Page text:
3. Horkelia hendersonii Howell, Fl. N.W. Amer. 180. 1898.
Potentilla hendersonii (Howell) J. T. Howell
Plants 1.5–4 dm diam. Stems ascending to erect, 0.8–2(–2.5) dm. Basal leaves 3–8 × 0.7–1.5 cm; leaflets (5 or)6–12 per side, overlapping at least distally, cuneate to flabellate, 4–9(–10) mm, divided 1/2+ to midrib into 3–6 oblanceolate to obovate lobes (often medially notched more than 3/4 to midrib as well), silky villous. Cauline leaves 2–3. Pedicels 2–8(–10) mm. Flowers (2–)4–15(–20), 10 mm diam.; epicalyx bractlets linear, 2.5–4.5 × 0.2–0.5 mm, 2/3 to nearly equal to length of sepals; hypanthium 1–2.5 × (2–)3–4(–5) mm, ± 1/2 as deep as wide, interior densely villous; sepals spreading, narrowly lanceolate, 3.5–6 mm, silky hairs silky, 1–1.5 mm; petals often pink-tinged, linear to narrowly oblanceolate, 2.5–5 × 1 mm, apex ± acute to narrowly rounded, sometimes slightly mucronate; filaments pinkish, 2 × 0.5–0.7 mm, glabrous or sparsely pilose adaxially, anthers 0.5–0.7 mm; carpels 8–17; styles (1.5–)2–3 mm. Achenes dark brown, 2 mm.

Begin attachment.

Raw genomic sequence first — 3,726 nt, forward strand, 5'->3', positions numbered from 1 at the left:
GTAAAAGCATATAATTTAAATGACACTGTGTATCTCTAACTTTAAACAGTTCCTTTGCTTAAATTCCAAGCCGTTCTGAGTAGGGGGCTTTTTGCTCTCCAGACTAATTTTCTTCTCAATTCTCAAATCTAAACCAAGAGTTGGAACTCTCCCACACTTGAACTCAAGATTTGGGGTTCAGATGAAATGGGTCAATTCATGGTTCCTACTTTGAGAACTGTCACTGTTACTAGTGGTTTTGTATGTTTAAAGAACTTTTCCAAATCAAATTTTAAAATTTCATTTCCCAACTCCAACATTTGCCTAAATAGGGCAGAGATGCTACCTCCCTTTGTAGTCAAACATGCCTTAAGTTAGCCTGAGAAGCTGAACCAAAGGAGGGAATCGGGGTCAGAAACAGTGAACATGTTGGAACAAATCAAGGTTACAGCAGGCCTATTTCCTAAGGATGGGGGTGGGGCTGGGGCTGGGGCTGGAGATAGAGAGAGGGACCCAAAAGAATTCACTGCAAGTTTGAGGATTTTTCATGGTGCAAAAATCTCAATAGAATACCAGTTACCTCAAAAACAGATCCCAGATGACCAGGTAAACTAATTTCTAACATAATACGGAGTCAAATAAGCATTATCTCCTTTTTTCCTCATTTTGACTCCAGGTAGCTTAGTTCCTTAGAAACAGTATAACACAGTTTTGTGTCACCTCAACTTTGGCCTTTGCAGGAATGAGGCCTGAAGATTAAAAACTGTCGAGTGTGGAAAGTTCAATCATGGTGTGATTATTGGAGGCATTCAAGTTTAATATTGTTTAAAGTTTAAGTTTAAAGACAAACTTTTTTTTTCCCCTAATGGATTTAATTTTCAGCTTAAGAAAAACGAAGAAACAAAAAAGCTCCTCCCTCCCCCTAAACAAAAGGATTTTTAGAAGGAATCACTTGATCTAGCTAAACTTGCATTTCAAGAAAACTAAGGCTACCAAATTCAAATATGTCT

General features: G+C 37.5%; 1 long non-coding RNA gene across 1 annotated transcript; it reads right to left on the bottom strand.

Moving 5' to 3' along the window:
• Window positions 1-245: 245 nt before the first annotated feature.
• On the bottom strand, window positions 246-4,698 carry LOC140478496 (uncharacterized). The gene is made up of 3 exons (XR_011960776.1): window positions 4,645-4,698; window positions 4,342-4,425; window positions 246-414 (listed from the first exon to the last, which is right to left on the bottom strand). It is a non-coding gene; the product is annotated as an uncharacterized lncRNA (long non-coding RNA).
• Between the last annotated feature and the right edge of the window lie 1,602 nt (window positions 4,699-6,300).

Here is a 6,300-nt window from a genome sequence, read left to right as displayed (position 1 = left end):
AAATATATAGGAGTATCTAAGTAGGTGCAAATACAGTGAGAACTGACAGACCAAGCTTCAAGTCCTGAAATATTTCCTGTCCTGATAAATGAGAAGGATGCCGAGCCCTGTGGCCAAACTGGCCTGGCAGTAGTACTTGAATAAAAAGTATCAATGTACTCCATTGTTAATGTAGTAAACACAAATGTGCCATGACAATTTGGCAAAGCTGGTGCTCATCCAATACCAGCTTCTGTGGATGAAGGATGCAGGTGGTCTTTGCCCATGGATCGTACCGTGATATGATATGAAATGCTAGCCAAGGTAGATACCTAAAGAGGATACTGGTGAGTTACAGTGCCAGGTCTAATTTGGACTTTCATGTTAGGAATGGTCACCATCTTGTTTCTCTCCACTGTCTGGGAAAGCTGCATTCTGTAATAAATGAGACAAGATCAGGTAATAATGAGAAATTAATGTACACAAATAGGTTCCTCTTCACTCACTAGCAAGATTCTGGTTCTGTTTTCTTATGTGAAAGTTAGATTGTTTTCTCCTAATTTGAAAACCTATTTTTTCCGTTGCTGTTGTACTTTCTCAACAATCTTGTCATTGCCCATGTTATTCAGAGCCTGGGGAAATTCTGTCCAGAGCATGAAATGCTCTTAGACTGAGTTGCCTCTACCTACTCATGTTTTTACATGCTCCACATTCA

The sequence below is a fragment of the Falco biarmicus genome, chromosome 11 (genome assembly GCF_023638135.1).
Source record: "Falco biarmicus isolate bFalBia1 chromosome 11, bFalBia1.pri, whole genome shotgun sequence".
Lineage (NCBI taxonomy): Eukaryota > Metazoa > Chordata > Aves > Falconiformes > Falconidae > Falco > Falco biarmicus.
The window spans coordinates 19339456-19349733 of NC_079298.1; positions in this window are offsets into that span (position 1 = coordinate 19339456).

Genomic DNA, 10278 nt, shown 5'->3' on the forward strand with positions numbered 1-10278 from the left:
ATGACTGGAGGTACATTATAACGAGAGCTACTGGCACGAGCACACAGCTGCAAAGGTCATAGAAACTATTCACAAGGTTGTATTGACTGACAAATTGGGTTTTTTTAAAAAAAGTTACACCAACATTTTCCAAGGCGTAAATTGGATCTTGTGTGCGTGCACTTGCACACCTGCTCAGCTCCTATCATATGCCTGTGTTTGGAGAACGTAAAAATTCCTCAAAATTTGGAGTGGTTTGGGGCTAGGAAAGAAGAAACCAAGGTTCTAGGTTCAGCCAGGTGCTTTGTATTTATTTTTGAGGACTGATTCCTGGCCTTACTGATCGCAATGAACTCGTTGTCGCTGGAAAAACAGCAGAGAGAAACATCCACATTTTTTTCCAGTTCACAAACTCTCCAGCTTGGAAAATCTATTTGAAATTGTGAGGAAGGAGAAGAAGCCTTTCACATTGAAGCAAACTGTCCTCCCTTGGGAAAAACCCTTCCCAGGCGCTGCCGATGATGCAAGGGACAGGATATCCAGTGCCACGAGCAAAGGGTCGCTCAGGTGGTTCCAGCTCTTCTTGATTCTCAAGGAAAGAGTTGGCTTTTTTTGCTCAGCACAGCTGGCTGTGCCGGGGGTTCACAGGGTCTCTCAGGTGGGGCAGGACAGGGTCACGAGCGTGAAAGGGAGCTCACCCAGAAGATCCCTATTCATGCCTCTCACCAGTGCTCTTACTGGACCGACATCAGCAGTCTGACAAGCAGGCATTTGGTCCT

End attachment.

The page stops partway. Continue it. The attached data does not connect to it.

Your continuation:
Flowering summer. Dry, metamorphosed granite and ultramafic talus slopes, in montane conifer woodlands; of conservation concern; 2000–2300 m; Calif., Oreg.
Horkelia hendersonii is one of the more attractive species of the genus, with its grayish mats and dusky pink inflorescences. P. A. Rydberg (1898) placed it initially in his group Capitatae, here restricted to H. fusca, and later (1908c) transferred it to his new group Tenuilobae, which otherwise comprised only H. tenuiloba. The species is known only from Jackson County, Oregon, and an isolated population in adjacent Siskiyou County, California. The populations are vulnerable due to their proximity to popular recreational sites.